Theater of the Bazaar
Seven Days catches up with Circus Smirkus composer Tristan Moore
Image Courtesy of Cirkus Smirkus
For most circuses — Cirque du Soleil being the obvious exception — music is something of an afterthought. Find a calliope-playing monkey and you’re in business, right? Well, not quite. Still, your average American big-top show relies on relatively predictable musical fare to augment the main event. But Vermont’s Circus Smirkus is hardly your average circus. And Tristan Moore is hardly your average composer.
Moore ran away with the circus last year, realizing a dream 15 years in the making. After time spent studying circuses in Europe, where the discipline is more highly regarded as a legitimate art form, he is uniquely qualified for the job. Now in his second season with the troupe, Moore has crafted a fascinatingly diverse soundtrack to Smirkus’ 2009 spectacle, “Smirkus Ever After: A Big Top Fairytale.” And with nary a calliope — or monkey — to be found.
Seven Days recently caught up with Moore by phone on the road, in advance of Circus Smirkus’ final 2009 performances this week.
SEVEN DAYS: I imagine composing for a circus would be a different beast from say, a theatrical production, which would follow a more linear story arc. TRISTAN MOORE: Absolutely. One of the major challenges is the variation in timing. You never know how long each act is going to last, because jugglers sometimes drop. And beats need to be done again. Yet you still want to have a musical flow that parallels each act as best as you can. So you need to build some flexibility into the musical structures. That’s a whole circus act in itself.
One way of dealing with that challenge is to create sections — we call them “safety measures” — where we just kind of continue to vamp, to improvise until [the performers] reach a certain point in the act. And that’s sort of our cue to go on to the next section.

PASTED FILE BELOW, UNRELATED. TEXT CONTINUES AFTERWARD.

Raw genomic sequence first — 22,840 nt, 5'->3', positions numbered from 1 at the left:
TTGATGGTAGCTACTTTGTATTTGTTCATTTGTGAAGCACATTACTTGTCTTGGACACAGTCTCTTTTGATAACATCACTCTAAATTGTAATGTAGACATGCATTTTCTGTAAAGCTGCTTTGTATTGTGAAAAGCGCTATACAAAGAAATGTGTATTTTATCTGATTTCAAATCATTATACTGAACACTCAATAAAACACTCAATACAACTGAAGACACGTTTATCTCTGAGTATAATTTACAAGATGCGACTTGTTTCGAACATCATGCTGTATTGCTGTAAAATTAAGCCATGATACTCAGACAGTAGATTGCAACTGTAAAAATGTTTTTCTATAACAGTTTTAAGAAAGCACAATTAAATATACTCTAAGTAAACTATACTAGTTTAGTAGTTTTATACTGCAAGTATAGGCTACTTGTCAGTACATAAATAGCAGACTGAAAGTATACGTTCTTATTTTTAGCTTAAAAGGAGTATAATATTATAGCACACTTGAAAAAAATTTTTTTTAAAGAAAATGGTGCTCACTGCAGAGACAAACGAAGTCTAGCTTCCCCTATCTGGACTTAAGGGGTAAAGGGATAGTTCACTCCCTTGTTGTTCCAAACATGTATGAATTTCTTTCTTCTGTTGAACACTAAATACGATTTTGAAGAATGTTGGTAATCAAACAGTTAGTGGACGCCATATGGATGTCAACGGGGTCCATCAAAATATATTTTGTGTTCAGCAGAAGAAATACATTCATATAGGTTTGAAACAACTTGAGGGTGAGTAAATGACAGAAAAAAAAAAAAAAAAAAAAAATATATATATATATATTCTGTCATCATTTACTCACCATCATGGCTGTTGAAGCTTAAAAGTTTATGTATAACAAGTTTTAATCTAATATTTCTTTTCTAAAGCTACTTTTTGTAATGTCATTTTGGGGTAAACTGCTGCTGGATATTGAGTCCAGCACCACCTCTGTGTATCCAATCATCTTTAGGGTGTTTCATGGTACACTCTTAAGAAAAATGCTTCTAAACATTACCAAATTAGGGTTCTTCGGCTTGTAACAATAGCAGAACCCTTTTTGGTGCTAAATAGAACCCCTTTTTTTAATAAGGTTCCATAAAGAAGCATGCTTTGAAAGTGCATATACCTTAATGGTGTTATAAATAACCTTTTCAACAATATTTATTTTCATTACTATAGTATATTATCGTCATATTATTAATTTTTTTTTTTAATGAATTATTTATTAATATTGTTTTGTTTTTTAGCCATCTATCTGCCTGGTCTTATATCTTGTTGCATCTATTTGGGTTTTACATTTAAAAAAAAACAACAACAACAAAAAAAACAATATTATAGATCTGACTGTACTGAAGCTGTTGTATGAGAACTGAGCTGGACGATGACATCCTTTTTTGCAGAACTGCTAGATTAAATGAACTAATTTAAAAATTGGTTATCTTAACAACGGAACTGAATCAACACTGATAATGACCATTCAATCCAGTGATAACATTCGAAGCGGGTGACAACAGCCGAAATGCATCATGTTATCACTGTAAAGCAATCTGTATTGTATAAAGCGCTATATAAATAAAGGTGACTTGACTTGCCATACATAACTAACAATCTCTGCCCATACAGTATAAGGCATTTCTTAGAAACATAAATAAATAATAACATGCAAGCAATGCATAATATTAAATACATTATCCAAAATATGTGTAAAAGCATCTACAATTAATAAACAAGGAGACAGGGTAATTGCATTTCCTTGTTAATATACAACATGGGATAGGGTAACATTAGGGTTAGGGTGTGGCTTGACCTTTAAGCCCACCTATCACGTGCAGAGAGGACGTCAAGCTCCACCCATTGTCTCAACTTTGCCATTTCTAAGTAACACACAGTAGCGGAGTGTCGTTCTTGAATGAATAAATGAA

Technology has helped with some of that. Partly what we do for these shows is to supplement the live performance with sequenced sections of music. And each of those sections is assigned to a section of the act, so we can move seamlessly back and forth between them as need be. There is a lot of programming work involved in making that come true. But it definitely pays off in terms of a live feel and the energy it brings to the performance.
Another challenge is the incredible diversity of the acts involved in the show, which is a wonderful challenge for me. One of my favorite things to aim for is diversity in my musical scores. I don’t like to be too predictable. I like keeping the audience on their toes. So we get to use a variety of genres of music.
One of the [best] parts of the process is experimenting with different sounds and matching them up with video footage of different acts and seeing how they can serve to augment the energy and rhythm inherent in each of those acts.
SD: Does the score evolve over the course of a season? TM: Yes, very much. A few sites back, we significantly redid the opening of the show. We added an overture. It started with the director who is on tour with us, Troy Wunderle. Troy wanted to create more of a build, so that the energy of the opening was approached more gradually, rather than hitting the audience like a truck …We are constantly making little adjustments to the acts, as things are added or taken out.
SD: This is your second season with Circus Smirkus. What did you learn from last year and how did your approach to this year’s score change? TM: If I learned one thing, it was to be more aggressive in asking the questions I knew I needed to have answered in order to do a good job. Asking the directors the right questions was one of those things. The first year, we were all kind of getting acquainted with one another’s vocabularies. There is a learning curve there. And it definitely paid off a lot this year.
The other thing was just trusting that all the parts of this giant machine are going to do their part and come together to make a show. The first year, I was scared just because it comes together so rapidly. In three weeks, basically, the performers are still learning their skills and refining their tricks. It’s hard to see that there is going to be a show. But having seen it come together once, I was able to let go and trust that, somehow, miraculously, it really is going to happen.
SD: That sounds absolutely frightening and liberating at the same time. TM: It really has been. Yes.